But alas, as Vice shows, you can only take note of the history and extrapolate from it that 10-15 years from now, those Trump alumni, and perhaps Trump himself, will also enjoy some revisionist history with white liberals (yes, it’s mostly white liberals who are so quick to forgive white conservatives for their transgressions and yes, that matters) pining for the days when he was in office; it was only one year ago Sean Spicer was welcomed with open arms to the Emmy Awards. This historical pattern of white conspirators being quickly forgiven and given second chances for inflicting catastrophic harm, particularly against non-whites both in America and abroad, is indicative of why these sorts of things happen in America so regularly, which Vice lays out perfectly. As long as the harm posed by Robert E. Lee, Donald Rumsfeld, and Sarah Huckabee Sanders is viewed as a theoretical though exercise and not an existential threat toward real people, these forces will always arise with regularity and minorities forced to try to come out on the other side unscathed. Dick Cheney and his allies were mollified, allowed to fester unchallenged until the consequences of doing so ballooned out of control. And ultimately, this is something that the American people must accept and deal with head on. Vice debuted to mixed reviews with many of its critics citing the film as being condescending toward its audience, both in its depiction of history and the blame it places on them for enabling the rise of Cheney and company. Director Adam McKay perfectly addresses this in a closing monologue from Cheney that is quoted at the beginning of this review: “You chose me, and I did what you asked.” The United States government is a representative democracy; its elected officials and their ensuing actions reflect the populace that voted to install them. Acknowledging the part that the American people played in their ascension is not hatred or condescension, it’s accountability.
Christian Bale submits yet another transformative performance in an illustrious career full of them. Bale changes his voice and body to completely become Dick Cheney, disappearing into the role and becoming an entirely new person. At each stage of Cheney’s life, Bale convincingly embodies who Dick Cheney was at that time and naturally evolves along with the character as he evolves as a person and politico throughout the film’s story. Amy Adams also shines in what is more of a co-lead than a supporting role, providing Lynne Cheney with a steely, cold, Machiavellian personality and putting a stamp on the character as well. Both look to earn plenty of awards season attention with their efforts.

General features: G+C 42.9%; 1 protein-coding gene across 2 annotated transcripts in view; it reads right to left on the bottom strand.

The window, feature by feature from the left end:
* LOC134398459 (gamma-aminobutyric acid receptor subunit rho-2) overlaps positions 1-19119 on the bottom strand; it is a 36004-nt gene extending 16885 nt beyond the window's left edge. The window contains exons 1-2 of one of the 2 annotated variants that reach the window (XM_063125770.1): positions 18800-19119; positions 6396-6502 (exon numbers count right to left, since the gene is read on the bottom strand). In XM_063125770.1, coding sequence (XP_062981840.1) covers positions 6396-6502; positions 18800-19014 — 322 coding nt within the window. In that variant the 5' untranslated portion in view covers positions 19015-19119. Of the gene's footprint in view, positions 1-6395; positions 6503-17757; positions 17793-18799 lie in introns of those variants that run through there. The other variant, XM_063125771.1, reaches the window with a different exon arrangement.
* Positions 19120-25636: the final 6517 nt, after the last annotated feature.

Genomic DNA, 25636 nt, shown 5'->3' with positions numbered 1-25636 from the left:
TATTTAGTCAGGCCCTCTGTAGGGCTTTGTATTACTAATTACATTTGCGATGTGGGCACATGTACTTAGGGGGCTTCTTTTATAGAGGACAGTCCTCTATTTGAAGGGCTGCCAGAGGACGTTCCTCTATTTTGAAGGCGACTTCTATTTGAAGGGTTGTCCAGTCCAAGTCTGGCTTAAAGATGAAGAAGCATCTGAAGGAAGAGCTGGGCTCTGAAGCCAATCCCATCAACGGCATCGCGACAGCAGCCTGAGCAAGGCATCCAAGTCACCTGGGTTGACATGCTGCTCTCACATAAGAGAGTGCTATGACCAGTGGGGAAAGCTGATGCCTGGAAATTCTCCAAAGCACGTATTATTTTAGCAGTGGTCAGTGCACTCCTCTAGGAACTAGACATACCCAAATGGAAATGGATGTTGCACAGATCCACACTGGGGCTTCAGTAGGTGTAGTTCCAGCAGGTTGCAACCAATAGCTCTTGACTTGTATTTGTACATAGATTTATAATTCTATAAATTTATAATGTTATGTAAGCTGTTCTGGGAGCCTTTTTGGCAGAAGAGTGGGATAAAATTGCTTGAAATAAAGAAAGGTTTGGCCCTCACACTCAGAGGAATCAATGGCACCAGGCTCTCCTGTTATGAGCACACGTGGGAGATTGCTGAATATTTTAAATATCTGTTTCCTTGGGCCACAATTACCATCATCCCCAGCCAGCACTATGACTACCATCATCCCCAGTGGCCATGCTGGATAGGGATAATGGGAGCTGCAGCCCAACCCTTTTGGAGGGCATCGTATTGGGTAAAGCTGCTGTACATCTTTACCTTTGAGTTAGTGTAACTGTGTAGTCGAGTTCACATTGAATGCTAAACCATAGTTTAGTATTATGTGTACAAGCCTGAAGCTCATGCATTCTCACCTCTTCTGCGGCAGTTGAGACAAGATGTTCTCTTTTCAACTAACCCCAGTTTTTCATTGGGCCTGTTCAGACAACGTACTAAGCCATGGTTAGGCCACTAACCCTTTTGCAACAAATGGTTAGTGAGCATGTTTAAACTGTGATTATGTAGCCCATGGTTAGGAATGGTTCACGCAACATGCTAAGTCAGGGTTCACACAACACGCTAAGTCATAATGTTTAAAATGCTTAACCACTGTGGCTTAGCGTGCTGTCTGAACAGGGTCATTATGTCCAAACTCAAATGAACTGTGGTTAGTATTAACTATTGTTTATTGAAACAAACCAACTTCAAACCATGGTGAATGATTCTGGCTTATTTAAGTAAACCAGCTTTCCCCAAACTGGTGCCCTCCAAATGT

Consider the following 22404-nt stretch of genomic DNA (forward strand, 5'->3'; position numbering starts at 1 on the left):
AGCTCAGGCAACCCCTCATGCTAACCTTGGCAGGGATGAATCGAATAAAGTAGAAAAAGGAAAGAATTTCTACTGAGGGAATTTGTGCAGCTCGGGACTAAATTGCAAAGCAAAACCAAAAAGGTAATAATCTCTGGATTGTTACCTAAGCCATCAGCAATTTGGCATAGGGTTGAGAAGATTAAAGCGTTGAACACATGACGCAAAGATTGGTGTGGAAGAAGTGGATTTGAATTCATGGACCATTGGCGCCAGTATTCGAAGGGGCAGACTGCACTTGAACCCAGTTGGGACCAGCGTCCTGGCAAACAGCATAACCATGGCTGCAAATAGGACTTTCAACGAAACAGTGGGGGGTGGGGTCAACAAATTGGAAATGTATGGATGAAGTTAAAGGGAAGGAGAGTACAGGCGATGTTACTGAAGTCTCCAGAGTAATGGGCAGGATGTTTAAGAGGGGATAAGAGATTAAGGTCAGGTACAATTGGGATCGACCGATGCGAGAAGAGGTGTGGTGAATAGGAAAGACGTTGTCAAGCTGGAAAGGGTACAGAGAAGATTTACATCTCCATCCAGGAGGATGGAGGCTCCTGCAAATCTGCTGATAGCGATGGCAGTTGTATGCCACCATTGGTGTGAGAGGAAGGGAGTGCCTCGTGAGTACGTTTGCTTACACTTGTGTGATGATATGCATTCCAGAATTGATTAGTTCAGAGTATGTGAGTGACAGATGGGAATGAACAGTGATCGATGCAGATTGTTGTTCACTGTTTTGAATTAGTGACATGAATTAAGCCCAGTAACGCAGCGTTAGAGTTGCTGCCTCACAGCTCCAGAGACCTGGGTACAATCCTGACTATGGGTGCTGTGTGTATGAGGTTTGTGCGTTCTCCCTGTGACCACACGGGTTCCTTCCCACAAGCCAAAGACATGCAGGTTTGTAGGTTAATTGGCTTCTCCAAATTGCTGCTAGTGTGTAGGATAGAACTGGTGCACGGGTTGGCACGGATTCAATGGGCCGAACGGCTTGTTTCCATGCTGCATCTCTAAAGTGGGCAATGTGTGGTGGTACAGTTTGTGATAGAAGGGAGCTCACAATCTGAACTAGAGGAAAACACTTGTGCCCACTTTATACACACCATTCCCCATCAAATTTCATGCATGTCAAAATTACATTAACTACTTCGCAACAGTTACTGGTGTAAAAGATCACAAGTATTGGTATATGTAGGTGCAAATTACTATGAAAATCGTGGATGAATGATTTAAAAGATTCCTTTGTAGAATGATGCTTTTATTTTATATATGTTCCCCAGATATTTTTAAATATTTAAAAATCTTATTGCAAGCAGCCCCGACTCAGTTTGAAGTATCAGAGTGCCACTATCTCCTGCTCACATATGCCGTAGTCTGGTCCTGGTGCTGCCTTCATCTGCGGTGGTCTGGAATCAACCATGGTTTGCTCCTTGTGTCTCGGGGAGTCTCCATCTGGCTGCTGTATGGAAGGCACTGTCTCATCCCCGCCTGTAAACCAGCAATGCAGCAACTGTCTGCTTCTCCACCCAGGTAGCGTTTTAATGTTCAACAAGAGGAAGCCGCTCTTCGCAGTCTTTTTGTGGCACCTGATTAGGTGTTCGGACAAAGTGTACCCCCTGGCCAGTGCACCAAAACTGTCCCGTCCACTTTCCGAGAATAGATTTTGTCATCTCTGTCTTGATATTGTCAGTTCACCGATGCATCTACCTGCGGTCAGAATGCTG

At times, Vice’s frenetic editing and jarring cuts to explain political concepts or flashback to a moment in time for context can be off-putting and distracting. For every moment of brilliance, like a faux credits scene in the middle of the film that makes the point of emphasizing Cheney’s distance from politics before being called back into action by George W. Bush, director Adam McKay makes the puzzling decision to lean too much on a style he utilized in a much more balanced way in 2015’s The Big Short. Despite these technical issues with the film, Vice’s reminder of the missteps within American politics is a much needed public service and a warning of where we could end up once more without being vigilant. Bale and Adams also provided great performances that help to power the informative film and are entirely worthy of the praise both are receiving. For many viewers, Vice’s unrelenting criticism of the circumstances that allowed for the things it documents to transpire will be a tough pill to swallow but this is what makes it all the more important. Being aware of our faults and past mistakes makes it so that they are less likely to be repeated. As America navigates through tough political times, a warning from the past could help to prevent a return to dark times.
Image: Annapurna Pictures